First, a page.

I liked the afterword best, with its discussion and analysis of the murky ethics of tissue donation and tissue ownership. For me, that was the strongest component of the book.

The story of Lacks is a sad one, and the story of the HeLa cells is fascinating. The intersection of those stories is very odd. The book is very involving and frankly a little draining to read. I felt sorry for the family for all sorts of different reasons, not the least of which was their portrayal in this book. The reportage on the Lacks family members was a little disconcerting although I believe Skloot was being very accurate in her descriptions.

Well worth reading, but overwhelming and strange.
jillkb reviewed this
Rated 5/5
I learned a lot from reading this book -- about science, medicine, and perhaps most importanly, Henrietta Lacks. I'm glad this book is bringing her memory widespread attention.

I hate that Henrietta and and her family suffered so much because of how her cells were used. And Skloot emphasizes the irony that while Henrietta's cells made so much medical progress possible, her children and grandchildren can't even keep health insurance.

This book was also significant because it's the 1st book I've read on an e-reader. Although I think I will enjoy having my Nook when I travel, I prefer paper books -- especially when you want to be able to flip back and forth among pages or take notes.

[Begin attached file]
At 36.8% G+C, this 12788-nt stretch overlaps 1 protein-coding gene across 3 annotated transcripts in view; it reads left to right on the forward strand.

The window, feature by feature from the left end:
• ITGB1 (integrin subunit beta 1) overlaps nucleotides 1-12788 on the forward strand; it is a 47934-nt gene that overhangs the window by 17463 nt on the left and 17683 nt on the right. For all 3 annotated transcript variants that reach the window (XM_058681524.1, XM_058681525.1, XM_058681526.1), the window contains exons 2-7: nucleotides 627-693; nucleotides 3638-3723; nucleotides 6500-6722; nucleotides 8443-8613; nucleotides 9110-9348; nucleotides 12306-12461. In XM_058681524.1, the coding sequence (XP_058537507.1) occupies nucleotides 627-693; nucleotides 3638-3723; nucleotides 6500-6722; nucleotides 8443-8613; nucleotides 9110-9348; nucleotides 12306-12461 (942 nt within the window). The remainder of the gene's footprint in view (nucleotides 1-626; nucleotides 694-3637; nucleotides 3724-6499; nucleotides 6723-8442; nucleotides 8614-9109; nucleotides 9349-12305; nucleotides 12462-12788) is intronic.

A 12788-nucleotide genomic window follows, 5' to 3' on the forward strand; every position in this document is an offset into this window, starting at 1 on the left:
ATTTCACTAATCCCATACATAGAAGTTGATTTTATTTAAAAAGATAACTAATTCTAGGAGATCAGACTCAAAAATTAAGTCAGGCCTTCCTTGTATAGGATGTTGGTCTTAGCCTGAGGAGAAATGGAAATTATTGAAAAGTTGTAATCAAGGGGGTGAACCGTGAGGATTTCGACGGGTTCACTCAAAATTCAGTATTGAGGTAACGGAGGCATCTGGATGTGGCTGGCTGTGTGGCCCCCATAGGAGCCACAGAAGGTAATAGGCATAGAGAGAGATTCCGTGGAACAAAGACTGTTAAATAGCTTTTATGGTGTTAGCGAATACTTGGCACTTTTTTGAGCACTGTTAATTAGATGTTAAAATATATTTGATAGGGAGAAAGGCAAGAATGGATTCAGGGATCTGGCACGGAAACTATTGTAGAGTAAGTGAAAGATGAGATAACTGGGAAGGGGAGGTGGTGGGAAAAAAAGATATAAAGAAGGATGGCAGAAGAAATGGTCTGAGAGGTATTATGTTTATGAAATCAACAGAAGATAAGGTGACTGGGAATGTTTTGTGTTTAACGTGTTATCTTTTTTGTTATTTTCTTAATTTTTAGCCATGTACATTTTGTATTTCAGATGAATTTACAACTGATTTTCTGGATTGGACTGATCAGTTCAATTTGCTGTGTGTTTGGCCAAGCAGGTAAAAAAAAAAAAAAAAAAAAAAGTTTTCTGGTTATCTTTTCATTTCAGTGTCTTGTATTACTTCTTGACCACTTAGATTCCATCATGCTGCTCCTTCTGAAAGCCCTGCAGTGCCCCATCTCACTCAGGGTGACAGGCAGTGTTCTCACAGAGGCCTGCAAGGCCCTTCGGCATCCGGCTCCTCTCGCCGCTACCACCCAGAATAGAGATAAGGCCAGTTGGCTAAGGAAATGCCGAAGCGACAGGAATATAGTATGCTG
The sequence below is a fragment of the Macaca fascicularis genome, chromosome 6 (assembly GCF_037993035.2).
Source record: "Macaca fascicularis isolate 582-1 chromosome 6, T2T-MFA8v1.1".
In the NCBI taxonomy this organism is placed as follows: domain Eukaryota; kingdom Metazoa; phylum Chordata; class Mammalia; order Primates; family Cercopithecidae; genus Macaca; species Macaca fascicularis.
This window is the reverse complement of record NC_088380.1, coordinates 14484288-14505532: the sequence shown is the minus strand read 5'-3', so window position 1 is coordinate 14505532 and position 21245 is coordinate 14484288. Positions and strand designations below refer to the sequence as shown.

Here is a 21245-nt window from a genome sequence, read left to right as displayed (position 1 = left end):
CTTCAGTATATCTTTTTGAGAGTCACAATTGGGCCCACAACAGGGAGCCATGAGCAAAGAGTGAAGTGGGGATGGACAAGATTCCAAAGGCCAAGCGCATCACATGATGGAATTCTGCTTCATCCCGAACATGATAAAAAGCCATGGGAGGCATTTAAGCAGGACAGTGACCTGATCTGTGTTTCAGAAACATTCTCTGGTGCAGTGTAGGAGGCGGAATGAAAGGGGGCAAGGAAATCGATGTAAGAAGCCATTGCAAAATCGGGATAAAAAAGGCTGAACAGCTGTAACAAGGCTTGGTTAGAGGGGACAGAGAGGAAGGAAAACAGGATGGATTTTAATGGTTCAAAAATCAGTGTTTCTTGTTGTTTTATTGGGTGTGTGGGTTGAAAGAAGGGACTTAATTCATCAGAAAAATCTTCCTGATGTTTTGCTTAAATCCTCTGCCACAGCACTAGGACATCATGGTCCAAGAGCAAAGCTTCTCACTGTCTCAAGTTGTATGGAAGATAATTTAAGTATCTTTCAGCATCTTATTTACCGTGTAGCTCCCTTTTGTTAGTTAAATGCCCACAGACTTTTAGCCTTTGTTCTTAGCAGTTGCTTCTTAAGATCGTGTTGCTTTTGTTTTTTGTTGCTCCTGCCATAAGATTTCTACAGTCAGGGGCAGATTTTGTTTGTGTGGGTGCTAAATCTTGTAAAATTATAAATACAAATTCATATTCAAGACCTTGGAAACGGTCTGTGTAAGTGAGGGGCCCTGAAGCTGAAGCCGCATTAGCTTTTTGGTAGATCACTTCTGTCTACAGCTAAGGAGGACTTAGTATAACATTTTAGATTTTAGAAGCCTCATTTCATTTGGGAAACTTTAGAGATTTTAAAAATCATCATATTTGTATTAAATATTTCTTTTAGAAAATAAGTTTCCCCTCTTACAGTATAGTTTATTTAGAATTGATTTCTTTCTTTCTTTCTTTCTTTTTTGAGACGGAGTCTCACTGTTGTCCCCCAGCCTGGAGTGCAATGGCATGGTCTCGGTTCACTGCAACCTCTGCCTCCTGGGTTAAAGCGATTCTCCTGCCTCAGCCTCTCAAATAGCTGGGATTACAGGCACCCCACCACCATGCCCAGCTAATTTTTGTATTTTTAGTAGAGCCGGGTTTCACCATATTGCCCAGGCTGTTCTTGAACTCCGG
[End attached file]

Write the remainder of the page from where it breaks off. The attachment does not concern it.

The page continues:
mawls reviewed this
Rated 4/5
The author does a great job of blending the science and personal sides of the story. Found the story fascinating and enjoyed it more than I thought I would before picking it up.
akmargie reviewed this
Rated 3/5
In interesting story about tissue research and the larger ethical and commercial issue of biology patents and discovery. The author weaves together the story of Henrietta Lacks, her cancer cells that spawned an immortal cell line, HeLa and the fallout that her family has dealt with since. It gets weird toward the end which is why I didn't rate it higher, too much information about the Lacks family that I didn't feel was necessary to the story. Also the narrator said "culture" as in cell cultures funny. Understandable given the word and the amount of times I'm sure she had to say it that overenunciating made sure it didn't come out sounding as culchurch or something equally silly but still it got on my nerves. Still good.
sullywriter_1 reviewed this
Rated 5/5
Superbly written nonfiction. A fascinating topic that raises many provocative questions about medical ethics and research.
e5j reviewed this
Rated 4/5
I feel like everyone should read this book. If you've ever had so much as blood taken you could have tissue samples closed away somewhere in a scary doctor's lab. The more you know.